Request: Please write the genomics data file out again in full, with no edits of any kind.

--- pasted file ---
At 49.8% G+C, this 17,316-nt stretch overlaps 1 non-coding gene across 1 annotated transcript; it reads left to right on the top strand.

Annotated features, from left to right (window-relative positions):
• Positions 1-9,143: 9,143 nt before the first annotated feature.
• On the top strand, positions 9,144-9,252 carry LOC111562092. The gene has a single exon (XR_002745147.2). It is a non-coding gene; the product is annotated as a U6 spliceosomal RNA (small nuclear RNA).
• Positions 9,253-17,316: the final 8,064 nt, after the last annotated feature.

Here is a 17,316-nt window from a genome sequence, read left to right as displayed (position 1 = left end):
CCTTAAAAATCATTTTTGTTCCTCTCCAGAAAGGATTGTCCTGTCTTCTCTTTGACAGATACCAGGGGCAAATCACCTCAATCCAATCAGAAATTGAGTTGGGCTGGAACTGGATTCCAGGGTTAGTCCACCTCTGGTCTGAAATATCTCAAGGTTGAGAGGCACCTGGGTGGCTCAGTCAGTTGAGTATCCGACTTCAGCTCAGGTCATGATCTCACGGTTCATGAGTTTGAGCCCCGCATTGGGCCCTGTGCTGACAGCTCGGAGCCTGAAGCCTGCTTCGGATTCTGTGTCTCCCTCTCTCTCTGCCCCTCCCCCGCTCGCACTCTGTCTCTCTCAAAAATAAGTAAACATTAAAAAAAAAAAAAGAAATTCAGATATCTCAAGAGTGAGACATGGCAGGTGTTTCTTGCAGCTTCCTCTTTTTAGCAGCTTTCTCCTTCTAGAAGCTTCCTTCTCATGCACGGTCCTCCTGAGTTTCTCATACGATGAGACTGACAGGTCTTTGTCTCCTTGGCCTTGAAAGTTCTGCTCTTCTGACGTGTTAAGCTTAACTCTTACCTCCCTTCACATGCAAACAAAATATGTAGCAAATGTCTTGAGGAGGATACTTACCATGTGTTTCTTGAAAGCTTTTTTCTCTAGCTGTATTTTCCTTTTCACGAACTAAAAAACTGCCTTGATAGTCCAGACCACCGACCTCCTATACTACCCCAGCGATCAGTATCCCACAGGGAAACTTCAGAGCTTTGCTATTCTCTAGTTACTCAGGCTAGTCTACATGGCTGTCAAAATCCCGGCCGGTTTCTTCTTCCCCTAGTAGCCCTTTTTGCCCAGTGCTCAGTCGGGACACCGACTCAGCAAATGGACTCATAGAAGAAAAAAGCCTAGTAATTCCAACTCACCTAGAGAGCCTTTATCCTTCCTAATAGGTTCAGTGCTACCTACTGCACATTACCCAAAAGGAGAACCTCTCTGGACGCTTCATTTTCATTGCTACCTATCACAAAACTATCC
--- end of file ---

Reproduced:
At 49.8% G+C, this 17,316-nt stretch overlaps 1 non-coding gene across 1 annotated transcript; it reads left to right on the top strand.

Annotated features, from left to right (window-relative positions):
• Positions 1-9,143: 9,143 nt before the first annotated feature.
• On the top strand, positions 9,144-9,252 carry LOC111562092. The gene has a single exon (XR_002745147.2). It is a non-coding gene; the product is annotated as a U6 spliceosomal RNA (small nuclear RNA).
• Positions 9,253-17,316: the final 8,064 nt, after the last annotated feature.

Here is a 17,316-nt window from a genome sequence, read left to right as displayed (position 1 = left end):
CCTTAAAAATCATTTTTGTTCCTCTCCAGAAAGGATTGTCCTGTCTTCTCTTTGACAGATACCAGGGGCAAATCACCTCAATCCAATCAGAAATTGAGTTGGGCTGGAACTGGATTCCAGGGTTAGTCCACCTCTGGTCTGAAATATCTCAAGGTTGAGAGGCACCTGGGTGGCTCAGTCAGTTGAGTATCCGACTTCAGCTCAGGTCATGATCTCACGGTTCATGAGTTTGAGCCCCGCATTGGGCCCTGTGCTGACAGCTCGGAGCCTGAAGCCTGCTTCGGATTCTGTGTCTCCCTCTCTCTCTGCCCCTCCCCCGCTCGCACTCTGTCTCTCTCAAAAATAAGTAAACATTAAAAAAAAAAAAAGAAATTCAGATATCTCAAGAGTGAGACATGGCAGGTGTTTCTTGCAGCTTCCTCTTTTTAGCAGCTTTCTCCTTCTAGAAGCTTCCTTCTCATGCACGGTCCTCCTGAGTTTCTCATACGATGAGACTGACAGGTCTTTGTCTCCTTGGCCTTGAAAGTTCTGCTCTTCTGACGTGTTAAGCTTAACTCTTACCTCCCTTCACATGCAAACAAAATATGTAGCAAATGTCTTGAGGAGGATACTTACCATGTGTTTCTTGAAAGCTTTTTTCTCTAGCTGTATTTTCCTTTTCACGAACTAAAAAACTGCCTTGATAGTCCAGACCACCGACCTCCTATACTACCCCAGCGATCAGTATCCCACAGGGAAACTTCAGAGCTTTGCTATTCTCTAGTTACTCAGGCTAGTCTACATGGCTGTCAAAATCCCGGCCGGTTTCTTCTTCCCCTAGTAGCCCTTTTTGCCCAGTGCTCAGTCGGGACACCGACTCAGCAAATGGACTCATAGAAGAAAAAAGCCTAGTAATTCCAACTCACCTAGAGAGCCTTTATCCTTCCTAATAGGTTCAGTGCTACCTACTGCACATTACCCAAAAGGAGAACCTCTCTGGACGCTTCATTTTCATTGCTACCTATCACAAAACTATCC